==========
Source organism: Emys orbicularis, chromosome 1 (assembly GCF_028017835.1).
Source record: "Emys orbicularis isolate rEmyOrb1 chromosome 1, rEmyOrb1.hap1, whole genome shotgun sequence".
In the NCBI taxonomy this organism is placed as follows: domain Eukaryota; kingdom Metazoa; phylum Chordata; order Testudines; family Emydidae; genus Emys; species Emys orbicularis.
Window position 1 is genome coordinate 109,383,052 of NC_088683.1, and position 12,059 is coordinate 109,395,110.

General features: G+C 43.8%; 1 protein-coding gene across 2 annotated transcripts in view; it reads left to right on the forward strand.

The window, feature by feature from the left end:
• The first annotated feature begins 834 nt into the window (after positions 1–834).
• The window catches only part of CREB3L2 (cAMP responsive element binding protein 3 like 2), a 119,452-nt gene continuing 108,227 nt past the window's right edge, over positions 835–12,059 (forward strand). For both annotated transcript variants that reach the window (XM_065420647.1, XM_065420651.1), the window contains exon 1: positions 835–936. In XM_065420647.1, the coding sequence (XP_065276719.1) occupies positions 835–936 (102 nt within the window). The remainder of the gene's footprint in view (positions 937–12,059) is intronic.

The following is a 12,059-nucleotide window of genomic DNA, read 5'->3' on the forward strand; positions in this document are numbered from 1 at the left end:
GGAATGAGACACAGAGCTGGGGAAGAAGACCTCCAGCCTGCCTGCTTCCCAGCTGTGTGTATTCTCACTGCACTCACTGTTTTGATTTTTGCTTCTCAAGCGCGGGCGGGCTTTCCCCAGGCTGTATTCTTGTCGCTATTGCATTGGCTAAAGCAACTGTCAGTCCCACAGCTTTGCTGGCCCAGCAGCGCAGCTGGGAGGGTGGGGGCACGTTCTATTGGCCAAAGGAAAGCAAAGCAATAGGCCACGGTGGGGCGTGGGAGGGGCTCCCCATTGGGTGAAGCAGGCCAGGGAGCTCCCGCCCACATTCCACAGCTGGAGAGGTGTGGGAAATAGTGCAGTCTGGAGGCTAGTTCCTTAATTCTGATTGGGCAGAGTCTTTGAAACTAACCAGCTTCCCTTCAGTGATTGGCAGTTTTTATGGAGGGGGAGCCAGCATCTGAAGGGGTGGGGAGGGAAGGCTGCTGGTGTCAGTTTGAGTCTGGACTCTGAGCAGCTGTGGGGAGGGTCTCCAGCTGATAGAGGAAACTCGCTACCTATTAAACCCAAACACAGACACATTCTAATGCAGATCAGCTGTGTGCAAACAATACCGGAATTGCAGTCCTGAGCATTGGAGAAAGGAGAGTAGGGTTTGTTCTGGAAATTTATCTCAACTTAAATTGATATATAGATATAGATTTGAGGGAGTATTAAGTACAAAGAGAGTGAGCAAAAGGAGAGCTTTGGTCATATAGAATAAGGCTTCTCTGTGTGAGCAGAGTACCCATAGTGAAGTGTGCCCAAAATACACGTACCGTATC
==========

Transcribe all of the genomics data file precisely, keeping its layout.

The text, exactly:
Source organism: Emys orbicularis, chromosome 1 (assembly GCF_028017835.1).
Source record: "Emys orbicularis isolate rEmyOrb1 chromosome 1, rEmyOrb1.hap1, whole genome shotgun sequence".
In the NCBI taxonomy this organism is placed as follows: domain Eukaryota; kingdom Metazoa; phylum Chordata; order Testudines; family Emydidae; genus Emys; species Emys orbicularis.
Window position 1 is genome coordinate 109,383,052 of NC_088683.1, and position 12,059 is coordinate 109,395,110.

General features: G+C 43.8%; 1 protein-coding gene across 2 annotated transcripts in view; it reads left to right on the forward strand.

The window, feature by feature from the left end:
• The first annotated feature begins 834 nt into the window (after positions 1–834).
• The window catches only part of CREB3L2 (cAMP responsive element binding protein 3 like 2), a 119,452-nt gene continuing 108,227 nt past the window's right edge, over positions 835–12,059 (forward strand). For both annotated transcript variants that reach the window (XM_065420647.1, XM_065420651.1), the window contains exon 1: positions 835–936. In XM_065420647.1, the coding sequence (XP_065276719.1) occupies positions 835–936 (102 nt within the window). The remainder of the gene's footprint in view (positions 937–12,059) is intronic.

The following is a 12,059-nucleotide window of genomic DNA, read 5'->3' on the forward strand; positions in this document are numbered from 1 at the left end:
GGAATGAGACACAGAGCTGGGGAAGAAGACCTCCAGCCTGCCTGCTTCCCAGCTGTGTGTATTCTCACTGCACTCACTGTTTTGATTTTTGCTTCTCAAGCGCGGGCGGGCTTTCCCCAGGCTGTATTCTTGTCGCTATTGCATTGGCTAAAGCAACTGTCAGTCCCACAGCTTTGCTGGCCCAGCAGCGCAGCTGGGAGGGTGGGGGCACGTTCTATTGGCCAAAGGAAAGCAAAGCAATAGGCCACGGTGGGGCGTGGGAGGGGCTCCCCATTGGGTGAAGCAGGCCAGGGAGCTCCCGCCCACATTCCACAGCTGGAGAGGTGTGGGAAATAGTGCAGTCTGGAGGCTAGTTCCTTAATTCTGATTGGGCAGAGTCTTTGAAACTAACCAGCTTCCCTTCAGTGATTGGCAGTTTTTATGGAGGGGGAGCCAGCATCTGAAGGGGTGGGGAGGGAAGGCTGCTGGTGTCAGTTTGAGTCTGGACTCTGAGCAGCTGTGGGGAGGGTCTCCAGCTGATAGAGGAAACTCGCTACCTATTAAACCCAAACACAGACACATTCTAATGCAGATCAGCTGTGTGCAAACAATACCGGAATTGCAGTCCTGAGCATTGGAGAAAGGAGAGTAGGGTTTGTTCTGGAAATTTATCTCAACTTAAATTGATATATAGATATAGATTTGAGGGAGTATTAAGTACAAAGAGAGTGAGCAAAAGGAGAGCTTTGGTCATATAGAATAAGGCTTCTCTGTGTGAGCAGAGTACCCATAGTGAAGTGTGCCCAAAATACACGTACCGTATC